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Old 12-05-2012, 11:08 PM   #21 (permalink)
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Originally Posted by msvette2u View Post
Not necessarily "establishing" but "reinforcing"?

I injured Pebble's 'pride' and she was going to remind the lowest on the totem pole that he was still the lowest and she was definitely above him.

I have seen her redirect and she redirects on the closest dog - regardless of rank.

I see redirection as being a different type of 'frustration' than what occurred with me disciplining her, or the dogs @ the park disciplining that dog.

Redirection is a 'heat of the moment' and because they can't bite the object of their anger/frustration, they turn to the closest dog there. Often the dog they redirect on is injured or taken so by surprise they back off and if an owner or other human is nearby (or even walking the dog who redirected) they can control the situation.
Thanks for explaining this.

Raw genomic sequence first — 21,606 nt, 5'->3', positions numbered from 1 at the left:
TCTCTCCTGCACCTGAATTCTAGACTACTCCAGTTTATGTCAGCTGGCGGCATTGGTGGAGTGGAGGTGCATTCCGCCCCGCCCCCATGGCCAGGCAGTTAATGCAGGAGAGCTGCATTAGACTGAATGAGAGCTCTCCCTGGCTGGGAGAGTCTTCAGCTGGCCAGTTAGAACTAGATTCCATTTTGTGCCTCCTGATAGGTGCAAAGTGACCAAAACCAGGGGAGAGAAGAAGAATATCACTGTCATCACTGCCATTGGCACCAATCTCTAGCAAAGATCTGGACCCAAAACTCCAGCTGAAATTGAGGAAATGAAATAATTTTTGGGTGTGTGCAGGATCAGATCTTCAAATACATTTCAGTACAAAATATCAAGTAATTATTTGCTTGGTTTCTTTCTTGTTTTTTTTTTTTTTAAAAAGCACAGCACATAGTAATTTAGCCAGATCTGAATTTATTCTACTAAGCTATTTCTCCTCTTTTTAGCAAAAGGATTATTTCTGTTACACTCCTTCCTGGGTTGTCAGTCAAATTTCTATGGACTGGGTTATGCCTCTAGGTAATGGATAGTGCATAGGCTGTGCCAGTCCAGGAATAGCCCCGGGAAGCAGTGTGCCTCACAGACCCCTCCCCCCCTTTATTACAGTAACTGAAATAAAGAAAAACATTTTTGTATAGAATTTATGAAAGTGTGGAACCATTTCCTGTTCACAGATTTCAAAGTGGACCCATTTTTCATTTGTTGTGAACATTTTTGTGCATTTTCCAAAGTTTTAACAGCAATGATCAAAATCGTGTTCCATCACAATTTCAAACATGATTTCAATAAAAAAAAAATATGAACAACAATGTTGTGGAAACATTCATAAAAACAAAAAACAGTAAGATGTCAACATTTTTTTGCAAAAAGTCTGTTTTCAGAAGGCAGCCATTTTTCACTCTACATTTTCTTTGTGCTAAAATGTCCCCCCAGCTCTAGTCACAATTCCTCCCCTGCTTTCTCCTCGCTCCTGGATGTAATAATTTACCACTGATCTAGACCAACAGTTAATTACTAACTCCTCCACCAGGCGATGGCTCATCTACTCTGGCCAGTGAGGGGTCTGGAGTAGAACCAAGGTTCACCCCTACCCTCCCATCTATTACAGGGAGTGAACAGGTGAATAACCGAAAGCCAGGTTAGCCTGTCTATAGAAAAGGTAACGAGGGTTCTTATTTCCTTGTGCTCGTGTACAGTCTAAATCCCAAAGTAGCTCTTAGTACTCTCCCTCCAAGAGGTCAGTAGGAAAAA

So interesting.
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Old 12-05-2012, 11:19 PM   #22 (permalink)
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Redirection is a real issue and some dogs will redirect on humans, if no other dog is around.
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Old 12-05-2012, 11:24 PM   #23 (permalink)
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Redirection is a real issue and some dogs will redirect on humans, if no other dog is around.
I can see this happening.
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Old 12-06-2012, 04:31 PM   #24 (permalink)
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lol i still am trying to pin-point exactly when and how GR's and Labs became the international icons of doclility - both breeds were serious working dogs not for pet owners way back when i was a kid, especially the lab, many were quiet civil aggressive.
That's what I was thinking....

Just saw on a dog show (can't remember which one) that said GR's are fast becoming the most biting breed. The lead-in was the biting story, but I admit, my mind went to other breeds (before GR was announced). Figures, only our society can take a beautiful, intelligent, soulful breed - & ruin it.

Yep - sure sounds like "Poop runs downhill" to me!
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Old 12-08-2012, 02:59 AM   #25 (permalink)
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Golden retrievers are known for being friendly to all but they sure can stand up for themselves when they need to -- they are not dogs to be "picked on."